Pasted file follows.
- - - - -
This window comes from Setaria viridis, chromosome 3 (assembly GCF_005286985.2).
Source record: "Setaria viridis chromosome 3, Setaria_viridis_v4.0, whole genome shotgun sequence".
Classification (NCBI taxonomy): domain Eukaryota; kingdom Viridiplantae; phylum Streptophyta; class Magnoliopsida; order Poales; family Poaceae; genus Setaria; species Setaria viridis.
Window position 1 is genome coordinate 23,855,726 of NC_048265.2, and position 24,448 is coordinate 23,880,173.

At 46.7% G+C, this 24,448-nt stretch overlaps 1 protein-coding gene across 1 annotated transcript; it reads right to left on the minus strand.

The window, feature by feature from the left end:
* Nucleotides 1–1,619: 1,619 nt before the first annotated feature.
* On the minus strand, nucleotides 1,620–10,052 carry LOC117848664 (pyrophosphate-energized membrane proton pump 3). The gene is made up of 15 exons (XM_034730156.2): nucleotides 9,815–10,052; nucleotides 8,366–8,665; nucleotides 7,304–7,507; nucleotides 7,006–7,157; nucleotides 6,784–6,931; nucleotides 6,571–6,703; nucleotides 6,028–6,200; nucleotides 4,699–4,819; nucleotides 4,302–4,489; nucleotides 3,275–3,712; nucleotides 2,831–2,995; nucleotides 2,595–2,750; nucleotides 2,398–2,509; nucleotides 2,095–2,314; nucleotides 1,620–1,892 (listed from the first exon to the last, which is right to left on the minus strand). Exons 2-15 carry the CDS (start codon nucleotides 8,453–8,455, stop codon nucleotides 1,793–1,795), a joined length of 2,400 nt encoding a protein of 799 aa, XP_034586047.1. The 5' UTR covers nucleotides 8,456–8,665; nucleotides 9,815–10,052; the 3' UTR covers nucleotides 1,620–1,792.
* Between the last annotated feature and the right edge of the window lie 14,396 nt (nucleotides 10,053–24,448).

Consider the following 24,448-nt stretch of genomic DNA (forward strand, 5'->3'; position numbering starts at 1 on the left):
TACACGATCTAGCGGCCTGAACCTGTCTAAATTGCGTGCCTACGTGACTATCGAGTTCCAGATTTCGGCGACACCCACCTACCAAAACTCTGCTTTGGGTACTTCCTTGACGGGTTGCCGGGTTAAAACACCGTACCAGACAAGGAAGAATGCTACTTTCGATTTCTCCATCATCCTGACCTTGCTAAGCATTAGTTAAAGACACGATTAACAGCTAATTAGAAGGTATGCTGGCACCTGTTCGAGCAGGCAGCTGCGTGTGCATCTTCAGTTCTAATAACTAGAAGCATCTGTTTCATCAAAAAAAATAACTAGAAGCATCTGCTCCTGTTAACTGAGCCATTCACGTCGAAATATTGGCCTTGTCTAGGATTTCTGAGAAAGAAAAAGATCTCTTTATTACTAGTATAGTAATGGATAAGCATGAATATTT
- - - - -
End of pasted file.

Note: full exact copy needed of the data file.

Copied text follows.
This window comes from Setaria viridis, chromosome 3 (assembly GCF_005286985.2).
Source record: "Setaria viridis chromosome 3, Setaria_viridis_v4.0, whole genome shotgun sequence".
Classification (NCBI taxonomy): domain Eukaryota; kingdom Viridiplantae; phylum Streptophyta; class Magnoliopsida; order Poales; family Poaceae; genus Setaria; species Setaria viridis.
Window position 1 is genome coordinate 23,855,726 of NC_048265.2, and position 24,448 is coordinate 23,880,173.

At 46.7% G+C, this 24,448-nt stretch overlaps 1 protein-coding gene across 1 annotated transcript; it reads right to left on the minus strand.

The window, feature by feature from the left end:
* Nucleotides 1–1,619: 1,619 nt before the first annotated feature.
* On the minus strand, nucleotides 1,620–10,052 carry LOC117848664 (pyrophosphate-energized membrane proton pump 3). The gene is made up of 15 exons (XM_034730156.2): nucleotides 9,815–10,052; nucleotides 8,366–8,665; nucleotides 7,304–7,507; nucleotides 7,006–7,157; nucleotides 6,784–6,931; nucleotides 6,571–6,703; nucleotides 6,028–6,200; nucleotides 4,699–4,819; nucleotides 4,302–4,489; nucleotides 3,275–3,712; nucleotides 2,831–2,995; nucleotides 2,595–2,750; nucleotides 2,398–2,509; nucleotides 2,095–2,314; nucleotides 1,620–1,892 (listed from the first exon to the last, which is right to left on the minus strand). Exons 2-15 carry the CDS (start codon nucleotides 8,453–8,455, stop codon nucleotides 1,793–1,795), a joined length of 2,400 nt encoding a protein of 799 aa, XP_034586047.1. The 5' UTR covers nucleotides 8,456–8,665; nucleotides 9,815–10,052; the 3' UTR covers nucleotides 1,620–1,792.
* Between the last annotated feature and the right edge of the window lie 14,396 nt (nucleotides 10,053–24,448).

Consider the following 24,448-nt stretch of genomic DNA (forward strand, 5'->3'; position numbering starts at 1 on the left):
TACACGATCTAGCGGCCTGAACCTGTCTAAATTGCGTGCCTACGTGACTATCGAGTTCCAGATTTCGGCGACACCCACCTACCAAAACTCTGCTTTGGGTACTTCCTTGACGGGTTGCCGGGTTAAAACACCGTACCAGACAAGGAAGAATGCTACTTTCGATTTCTCCATCATCCTGACCTTGCTAAGCATTAGTTAAAGACACGATTAACAGCTAATTAGAAGGTATGCTGGCACCTGTTCGAGCAGGCAGCTGCGTGTGCATCTTCAGTTCTAATAACTAGAAGCATCTGTTTCATCAAAAAAAATAACTAGAAGCATCTGCTCCTGTTAACTGAGCCATTCACGTCGAAATATTGGCCTTGTCTAGGATTTCTGAGAAAGAAAAAGATCTCTTTATTACTAGTATAGTAATGGATAAGCATGAATATTT